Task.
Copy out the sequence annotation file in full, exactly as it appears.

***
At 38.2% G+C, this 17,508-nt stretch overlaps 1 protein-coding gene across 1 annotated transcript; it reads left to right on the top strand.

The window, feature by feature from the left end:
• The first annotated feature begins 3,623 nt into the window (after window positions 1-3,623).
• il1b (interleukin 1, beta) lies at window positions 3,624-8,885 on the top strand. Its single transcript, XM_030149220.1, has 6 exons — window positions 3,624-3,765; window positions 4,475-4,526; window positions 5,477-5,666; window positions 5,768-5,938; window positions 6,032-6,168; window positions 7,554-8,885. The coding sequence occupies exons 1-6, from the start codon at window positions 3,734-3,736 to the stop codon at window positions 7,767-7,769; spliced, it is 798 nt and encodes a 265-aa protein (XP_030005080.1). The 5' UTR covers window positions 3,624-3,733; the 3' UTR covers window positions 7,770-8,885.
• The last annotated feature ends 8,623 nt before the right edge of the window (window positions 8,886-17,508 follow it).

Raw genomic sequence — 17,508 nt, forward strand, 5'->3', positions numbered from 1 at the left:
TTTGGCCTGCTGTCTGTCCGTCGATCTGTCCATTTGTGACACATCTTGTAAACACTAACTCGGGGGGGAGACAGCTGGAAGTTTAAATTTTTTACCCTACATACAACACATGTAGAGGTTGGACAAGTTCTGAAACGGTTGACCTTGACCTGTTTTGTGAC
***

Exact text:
At 38.2% G+C, this 17,508-nt stretch overlaps 1 protein-coding gene across 1 annotated transcript; it reads left to right on the top strand.

The window, feature by feature from the left end:
• The first annotated feature begins 3,623 nt into the window (after window positions 1-3,623).
• il1b (interleukin 1, beta) lies at window positions 3,624-8,885 on the top strand. Its single transcript, XM_030149220.1, has 6 exons — window positions 3,624-3,765; window positions 4,475-4,526; window positions 5,477-5,666; window positions 5,768-5,938; window positions 6,032-6,168; window positions 7,554-8,885. The coding sequence occupies exons 1-6, from the start codon at window positions 3,734-3,736 to the stop codon at window positions 7,767-7,769; spliced, it is 798 nt and encodes a 265-aa protein (XP_030005080.1). The 5' UTR covers window positions 3,624-3,733; the 3' UTR covers window positions 7,770-8,885.
• The last annotated feature ends 8,623 nt before the right edge of the window (window positions 8,886-17,508 follow it).

Raw genomic sequence — 17,508 nt, forward strand, 5'->3', positions numbered from 1 at the left:
TTTGGCCTGCTGTCTGTCCGTCGATCTGTCCATTTGTGACACATCTTGTAAACACTAACTCGGGGGGGAGACAGCTGGAAGTTTAAATTTTTTACCCTACATACAACACATGTAGAGGTTGGACAAGTTCTGAAACGGTTGACCTTGACCTGTTTTGTGAC